Obesity, Older Age, and Pretreatment Cirrhosis Delay Fibrosis Improvements in HCV

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Sex, pretreatment fibrosis stage, age at SVR, alcohol consumption, body mass index, and diabetes at follow-up were analyzed for association with persistent fibrosis.
Sex, pretreatment fibrosis stage, age at SVR, alcohol consumption, body mass index, and diabetes at follow-up were analyzed for association with persistent fibrosis.

Although liver fibrosis improves in many patients with chronic hepatitis C (HCV), obesity, older age, and the presence of cirrhosis before treatment represent key risk factors for improvement delays, according to findings from a cross-sectional study published in the Journal of Viral Hepatitis.

Participants in this study had chronic HCV and either pretreatment advanced fibrosis or cirrhosis and had achieved a sustained virologic response (SVR) after successful treatment with an interferon-containing regimen (n=269). In this study, a negative HCV RNA approximately 6 months after the end of treatment comprised a SVR. Investigators evaluated the effect of potential risk factors, including body mass index and age, on delayed fibrosis improvement. Patients were followed for a median of 7.7 years (range, 0-20 years).

At follow-up, a higher median liver stiffness level was observed among patients with pretreatment cirrhosis (n=119) compared with patients with advanced fibrosis (8.5 kPa; 95% CI, 7-9.1 vs 6 kPa; 95% CI, 5.5-6.4, respectively). Despite the majority of participants experiencing improvement in fibrosis after achievement of SVR, approximately 24% experienced persisting advanced fibrosis (liver stiffness level: ≥9.5 kPa).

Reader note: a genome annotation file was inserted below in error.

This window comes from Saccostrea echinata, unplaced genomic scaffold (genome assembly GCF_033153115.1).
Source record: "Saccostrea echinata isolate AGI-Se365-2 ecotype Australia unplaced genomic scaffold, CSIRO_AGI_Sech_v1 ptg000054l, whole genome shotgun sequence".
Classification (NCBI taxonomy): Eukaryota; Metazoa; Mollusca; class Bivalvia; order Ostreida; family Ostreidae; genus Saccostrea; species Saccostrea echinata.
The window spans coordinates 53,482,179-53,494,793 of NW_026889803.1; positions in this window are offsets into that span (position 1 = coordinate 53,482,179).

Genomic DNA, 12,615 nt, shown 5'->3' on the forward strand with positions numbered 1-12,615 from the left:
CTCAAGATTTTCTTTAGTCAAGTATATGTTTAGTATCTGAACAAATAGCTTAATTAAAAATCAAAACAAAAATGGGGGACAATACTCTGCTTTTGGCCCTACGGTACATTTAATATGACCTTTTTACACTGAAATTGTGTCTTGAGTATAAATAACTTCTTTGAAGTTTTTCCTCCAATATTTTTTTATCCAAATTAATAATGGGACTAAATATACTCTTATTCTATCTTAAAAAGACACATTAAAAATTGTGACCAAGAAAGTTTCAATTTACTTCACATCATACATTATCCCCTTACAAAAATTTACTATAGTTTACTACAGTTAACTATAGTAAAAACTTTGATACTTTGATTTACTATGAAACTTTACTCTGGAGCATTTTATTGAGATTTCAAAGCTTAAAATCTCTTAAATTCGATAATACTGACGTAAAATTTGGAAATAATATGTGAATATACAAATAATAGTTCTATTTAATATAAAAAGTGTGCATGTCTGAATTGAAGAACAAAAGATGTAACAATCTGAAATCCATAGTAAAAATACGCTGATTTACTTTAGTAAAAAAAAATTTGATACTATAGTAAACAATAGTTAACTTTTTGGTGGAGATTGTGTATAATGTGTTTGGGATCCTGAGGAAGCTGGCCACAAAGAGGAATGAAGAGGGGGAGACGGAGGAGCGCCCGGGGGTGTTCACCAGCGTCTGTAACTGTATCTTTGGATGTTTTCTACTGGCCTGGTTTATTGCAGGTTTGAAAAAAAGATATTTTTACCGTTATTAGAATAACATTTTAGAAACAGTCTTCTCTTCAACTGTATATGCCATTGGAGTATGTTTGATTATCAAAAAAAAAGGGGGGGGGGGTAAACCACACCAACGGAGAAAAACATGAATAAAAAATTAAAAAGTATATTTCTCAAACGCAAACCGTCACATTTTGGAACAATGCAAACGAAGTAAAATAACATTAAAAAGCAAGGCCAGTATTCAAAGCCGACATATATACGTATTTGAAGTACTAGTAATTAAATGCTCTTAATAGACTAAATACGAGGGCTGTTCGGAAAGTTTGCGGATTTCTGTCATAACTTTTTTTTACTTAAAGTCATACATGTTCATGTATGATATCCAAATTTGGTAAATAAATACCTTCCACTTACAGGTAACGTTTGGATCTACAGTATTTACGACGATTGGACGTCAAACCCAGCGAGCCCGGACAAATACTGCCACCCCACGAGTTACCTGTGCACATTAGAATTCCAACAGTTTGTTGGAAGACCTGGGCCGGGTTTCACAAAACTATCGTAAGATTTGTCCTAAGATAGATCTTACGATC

Persisting advanced fibrosis largely diminished after 10 years vs <5 years after treatment (21% vs 48%, respectively). Findings from a multivariate analysis revealed pretreatment cirrhosis (odds ratio [OR], 3.9; 95% CI, 2.0-7.2; P <.001), age ≥55 years (OR, 2.3; 95% CI, 1.2-4.3; P =.008), and body mass index ≥25 kg/m2 (OR, 2.3; 95% CI, 1.1-4.6; P =.02) as the most significant risk factors for delayed improvement.

The cross-sectional design and retrospective nature of this study represent its primary limitations. There was also potential for selection bias, considering up to one-third of the eligible patients were lost to follow-up or excluded.

In an effort to reduce persisting advanced fibrosis after a SVR, this study indicates the importance of "[l]ife-style intervention to decrease weight in obese persons and treatment before establishment of cirrhosis at a younger age."

Reference

Hedenstierna M, Nangarhari A, El-Sabini A, Weiland O, Aleman S. Cirrhosis, high age and high body mass index are risk factors for persisting advanced fibrosis after sustained virologic response in chronic hepatitis C [published online March 8, 2018]. J Viral Hepat. doi:10.1111/jvh.12879

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